Maya Angelou’s Wisdom, Courage Hailed By First Lady, Clinton and Oprah

By Paresh Dave
Los Angeles Times.

An inspiration, an angel, a guiding star and the greatest woman ever known.
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The accolades bestowed upon author, performer and civil rights advocate Maya Angelou were numerous Saturday as former President Bill Clinton, Oprah Winfrey and first lady Michelle Obama led a celebratory memorial service of Angelou, who died May 28 at age 86.

Obama remembered playing with a Malibu Barbie doll as a girl, a bit confused about what her aspirations should be.

But reading Angelou’s poem “Phenomenal Woman” brought her new confidence and direction, she said, because it “celebrated black women’s beauty like no one had ever dared to before.”

“Our curves, our stride, our strength, our grace, her words were clever and sassy. They were powerful and sexual and boastful,” Obama said at a chapel in Winston-Salem, N.C., where Angelou most recently lived. “She taught us that we are each wonderfully made, intricately woven and put on this Earth for a purpose far greater than we could ever imagine.”

Angelou’s son, Guy Johnson, spoke from a wheelchair with his grandson at his side. Johnson said his mother had ascended to heaven and surely had become an angel because she was dedicated to showing people that they were no different from one another.

“My mother’s beliefs were that greed and prejudice were divisive constructs, which hinder our efforts for greatness,” Johnson said. “Anything that diminishes a human being diminishes all of us.”

No matter the risk, his mother pushed for justice and equality, he said.

“She often said that courage was the most important virtue, because without courage, one could not practice any of the others with consistency,” Johnson said.

Both he and Winfrey also brought up one of her most famous aphorisms: “When you learn, teach. When you get, give.”
Winfrey described Angelou as her rock, her anchor and the greatest woman she has ever known.

“She made every one of us feel like we were the one,” Winfrey said, remembering the dinner table chats and phone conversations she had with her mentor. “She made us feel heard and seen and loved and special and worthy.”

Winfrey said she has struggled in the last few days to comprehend what she lost with the death of her friend. But she said she’s decided that her course is to follow in Angelou’s footsteps.

“We must carry on and pass on lifting humanity up, helping people to live lives of purpose and dignity, to pass on the poetry of courage and respect,” Winfrey said.

After all, Angelou once told her, “Your legacy is every woman who ever watched your show who decided to go back to school. Your legacy is every man who decided to forgive his father. It’s every gay person who decided to come out because they saw a show of yours. Your legacy is every person you ever touched.”

Clinton, who grew up about 25 miles from Angelou’s hometown in Arkansas and had her read at his first inauguration, said he was especially moved by her 1969 memoir, “I Know Why the Caged Bird Sings.” The book, written after the death of Dr. Martin Luther King Jr. and with the encouragement of her friend James Baldwin, told of her upbringing, facing racism and sexual abuse.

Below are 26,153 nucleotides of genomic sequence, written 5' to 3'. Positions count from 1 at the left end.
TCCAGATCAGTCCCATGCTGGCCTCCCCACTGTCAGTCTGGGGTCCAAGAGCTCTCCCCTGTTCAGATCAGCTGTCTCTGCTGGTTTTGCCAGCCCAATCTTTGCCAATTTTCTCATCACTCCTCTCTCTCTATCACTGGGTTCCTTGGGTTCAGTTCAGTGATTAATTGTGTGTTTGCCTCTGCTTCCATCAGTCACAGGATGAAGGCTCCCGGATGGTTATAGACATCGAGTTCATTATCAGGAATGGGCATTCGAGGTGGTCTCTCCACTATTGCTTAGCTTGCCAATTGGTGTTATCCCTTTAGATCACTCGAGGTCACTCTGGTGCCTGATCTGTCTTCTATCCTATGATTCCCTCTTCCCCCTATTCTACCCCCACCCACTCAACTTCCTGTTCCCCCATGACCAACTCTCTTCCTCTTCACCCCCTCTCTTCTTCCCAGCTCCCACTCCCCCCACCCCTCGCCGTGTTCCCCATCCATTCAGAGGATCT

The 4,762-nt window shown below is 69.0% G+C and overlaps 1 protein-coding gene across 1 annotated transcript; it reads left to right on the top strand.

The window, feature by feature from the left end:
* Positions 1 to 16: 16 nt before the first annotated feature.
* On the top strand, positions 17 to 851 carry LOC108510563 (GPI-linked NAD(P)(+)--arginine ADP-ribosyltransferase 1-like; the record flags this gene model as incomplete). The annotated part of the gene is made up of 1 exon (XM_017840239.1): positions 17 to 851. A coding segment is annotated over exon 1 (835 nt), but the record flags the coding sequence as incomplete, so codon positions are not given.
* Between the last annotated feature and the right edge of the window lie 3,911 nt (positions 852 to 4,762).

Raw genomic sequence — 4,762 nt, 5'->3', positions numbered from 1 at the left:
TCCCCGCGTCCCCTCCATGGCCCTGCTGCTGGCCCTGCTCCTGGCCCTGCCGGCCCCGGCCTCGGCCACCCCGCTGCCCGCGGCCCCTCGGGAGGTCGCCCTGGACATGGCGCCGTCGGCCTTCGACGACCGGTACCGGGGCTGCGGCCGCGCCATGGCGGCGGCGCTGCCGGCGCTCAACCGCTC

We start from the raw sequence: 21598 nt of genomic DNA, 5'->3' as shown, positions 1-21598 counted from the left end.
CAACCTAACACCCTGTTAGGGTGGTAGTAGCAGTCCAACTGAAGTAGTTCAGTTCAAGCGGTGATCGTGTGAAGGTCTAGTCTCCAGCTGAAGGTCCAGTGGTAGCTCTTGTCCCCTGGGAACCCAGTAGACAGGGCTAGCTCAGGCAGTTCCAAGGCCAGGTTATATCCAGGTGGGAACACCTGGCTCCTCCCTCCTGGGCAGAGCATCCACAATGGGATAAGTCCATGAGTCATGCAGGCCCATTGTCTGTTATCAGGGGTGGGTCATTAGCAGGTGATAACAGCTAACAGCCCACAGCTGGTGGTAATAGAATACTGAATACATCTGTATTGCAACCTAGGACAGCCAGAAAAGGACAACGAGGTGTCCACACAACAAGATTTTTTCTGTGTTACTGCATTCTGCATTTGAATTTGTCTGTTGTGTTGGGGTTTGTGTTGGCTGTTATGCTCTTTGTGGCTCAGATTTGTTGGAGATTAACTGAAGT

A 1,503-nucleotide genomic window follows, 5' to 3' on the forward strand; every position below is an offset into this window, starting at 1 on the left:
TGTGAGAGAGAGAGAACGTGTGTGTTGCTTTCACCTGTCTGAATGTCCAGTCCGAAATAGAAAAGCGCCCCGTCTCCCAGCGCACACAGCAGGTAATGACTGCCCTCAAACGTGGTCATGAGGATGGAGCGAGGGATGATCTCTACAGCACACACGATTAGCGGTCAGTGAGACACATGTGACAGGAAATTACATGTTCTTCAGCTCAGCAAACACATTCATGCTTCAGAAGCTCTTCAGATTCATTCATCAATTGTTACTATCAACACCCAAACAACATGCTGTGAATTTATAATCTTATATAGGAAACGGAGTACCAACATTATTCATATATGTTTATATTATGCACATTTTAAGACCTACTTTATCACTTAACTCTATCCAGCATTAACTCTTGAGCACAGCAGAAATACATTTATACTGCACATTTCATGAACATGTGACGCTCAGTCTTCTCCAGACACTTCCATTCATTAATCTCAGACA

As she wrote in her memoir, at age 8 Angelou was raped by her mother’s boyfriend, who was sent to jail for the crime; upon his release, he was beaten to death, possibly by her uncles. She didn’t speak for five years after the rape, Clinton said, but God seemed to have eventually lent her his voice.

Angelou had been through enough to fill five lifetimes, Clinton said before offering a rundown of her trials and successes.

“She moved from being a mute child to being reunited with her mother to being in a school of dance and drama, to being the first African American woman to be a streetcar director in San Francisco, to having a baby, to having to be a short-order cook and other stuff to feed the baby and keep body and soul together and that was when she was a teenager,” Clinton said. “She was not even 20 years old. All that had happened to her.

“In her 20s she was singing and dancing and acting in the U.S. and Europe. In her 30s she became a member of the Harlem Writers Guild. By 32 she moved to Egypt to run a newspaper and by 33 she was living in Ghana. By then she mastered five languages . . . . And she meets Malcolm X and comes back here to work for him and he gets killed. She goes to work for Martin Luther King, and on her 40th birthday he gets killed.”

Through all the action, her greatest gift was paying attention to things others wouldn’t notice, Clinton said.
“By the time she started writing her books and her poetry, what she was basically doing was calling our attention to the things she had been paying attention to,” he said. “And she did it with a clarity and power that will wash over people as long as there is a written and spoken word.”

Specifically, Clinton said, “She called our attention to the fact that the things that really matter, dignity, work, love and kindness, are things we can all share and don’t cost anything. And they matter more than the differences of wealth and power.”

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